5-1.1 Develop Cost Management Plan

The cost management plan is developed using the purchase plan and the following resources generated during Postal Service Supplying Practices Process Step 2: Evaluate Sources:

The cost management plan describes how CVs will be managed, should they occur. CV refers to the difference between AC and EV. The plan outlines the permitted range for cost deviation and response measures should cost deviate beyond the permitted range.

The cost management plan can be formal or informal, detailed or broad, depending on the complexity of the contract. The contracting officer must review the cost management plan regularly to ensure that its guidelines continue to be appropriate throughout the duration of the contract.

5-1.1.1 Outline for Cost Management Plan

The following are suggested elements of a cost management plan:

5-1.1.2 Variance Definition

The pricing analyst is responsible for determining the range by which cost will be permitted to deviate from budget. CV is calculated by comparing the AC of the work with the EV. CV is typically expressed as a ratio or percentage. The formula is:

CV = [(EV — AC) / EV] x 100

If the result is positive, the project is experiencing an “underrun.” If the result is negative, the project is experiencing an “overrun.”

The permitted range of deviation of AC from budget, or EV, may be dependent on:

Figure 5.1 illustrates the permitted range of deviation as falling between the AC and EV at any given point in the contract life cycle.

Figure 5.1

Permitted Range of Deviation

Figure 5.1 Permitted Range of Deviation

The permitted range of deviation may vary from project to project because of differences in scope and period of performance. For many purchases, variances are permitted to change over the contract duration because of the difficulty of forecasting costs accurately for long-term contracts. For manufacturing projects, allowed variances may be fixed over the duration of the project life cycle. For projects that involve R&D, for example, larger deviations may be allowed during the earlier phases of the project. However, in general, because the risk for any project decreases as time goes on, so should the allowed variance.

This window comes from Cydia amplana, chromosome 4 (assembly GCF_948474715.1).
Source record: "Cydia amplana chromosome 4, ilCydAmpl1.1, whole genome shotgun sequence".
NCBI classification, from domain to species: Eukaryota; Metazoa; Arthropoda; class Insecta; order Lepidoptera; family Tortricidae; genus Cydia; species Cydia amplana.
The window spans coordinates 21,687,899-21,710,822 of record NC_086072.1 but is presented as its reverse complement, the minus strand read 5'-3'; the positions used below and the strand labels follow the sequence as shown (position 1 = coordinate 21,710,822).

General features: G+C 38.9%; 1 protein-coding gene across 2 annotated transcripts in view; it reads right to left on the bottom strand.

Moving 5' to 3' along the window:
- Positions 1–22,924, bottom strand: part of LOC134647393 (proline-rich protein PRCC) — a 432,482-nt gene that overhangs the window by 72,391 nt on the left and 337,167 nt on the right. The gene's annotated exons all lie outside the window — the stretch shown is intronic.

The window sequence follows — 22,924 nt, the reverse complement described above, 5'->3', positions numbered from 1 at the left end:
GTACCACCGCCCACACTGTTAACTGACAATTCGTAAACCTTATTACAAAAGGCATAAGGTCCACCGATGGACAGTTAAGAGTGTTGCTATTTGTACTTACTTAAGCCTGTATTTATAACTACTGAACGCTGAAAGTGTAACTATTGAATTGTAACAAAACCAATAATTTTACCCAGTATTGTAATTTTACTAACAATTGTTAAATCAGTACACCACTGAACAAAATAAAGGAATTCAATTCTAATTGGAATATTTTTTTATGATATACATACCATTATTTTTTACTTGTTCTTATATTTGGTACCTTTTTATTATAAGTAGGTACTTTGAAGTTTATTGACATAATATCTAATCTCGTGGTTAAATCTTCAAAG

5-1.1.3 Response to Variances

The cost management plan outlines how variances should be managed. The four main options are to:

Whether a CV falls within the permitted range of deviation will dictate the response measures. The choices available to manage a CV vary in terms of how drastic they are, how much work they require, and how much they change the contract. Ignoring the variance or making functional modifications are mild solutions. These choices require little or no work and make minimal changes to the project, if any. Replanning or making changes to the product scope are more drastic solutions that require a great deal of work and make substantial changes to the project. The contract management plan should anticipate situations that may necessitate each of the above options. Figure 5.2 suggests when each option should be used.

Figure 5.2

Response to Variances




Ignore the variance

CV falls within the permitted range of deviation and does not appear to be a sign of future cost problems.

Make functional modifications to the project

CV is within the permitted range, but could potentially grow or become a problem in the future.

The modifications are small changes to the project that can save time and money.

Replan the project

CV is outside of the permitted range.

The client or contracting officer attempts to replan the project without changing the project scope. This means finding less-expensive ways of doing things (e.g., less-expensive resources, contracting out).

Redesign the product

Redesign only if replanning is not sufficient to bring variance back to the permitted range.

Project replanning and product redesign involve major changes to the project. Both approaches require an assessment of the impact on the overall product quality and its ultimate usability by the client. Taking either of these approaches too far could render the product or service substandard.

When AC deviates from EV, it may be necessary to change the budget, rather than adjusting costs to match a previously determined monetary ceiling.

The following are valid reasons to change the budget:

The following are not valid reasons to change the budget:

The client must agree to the budget change request prior to seeking approval of additional funds.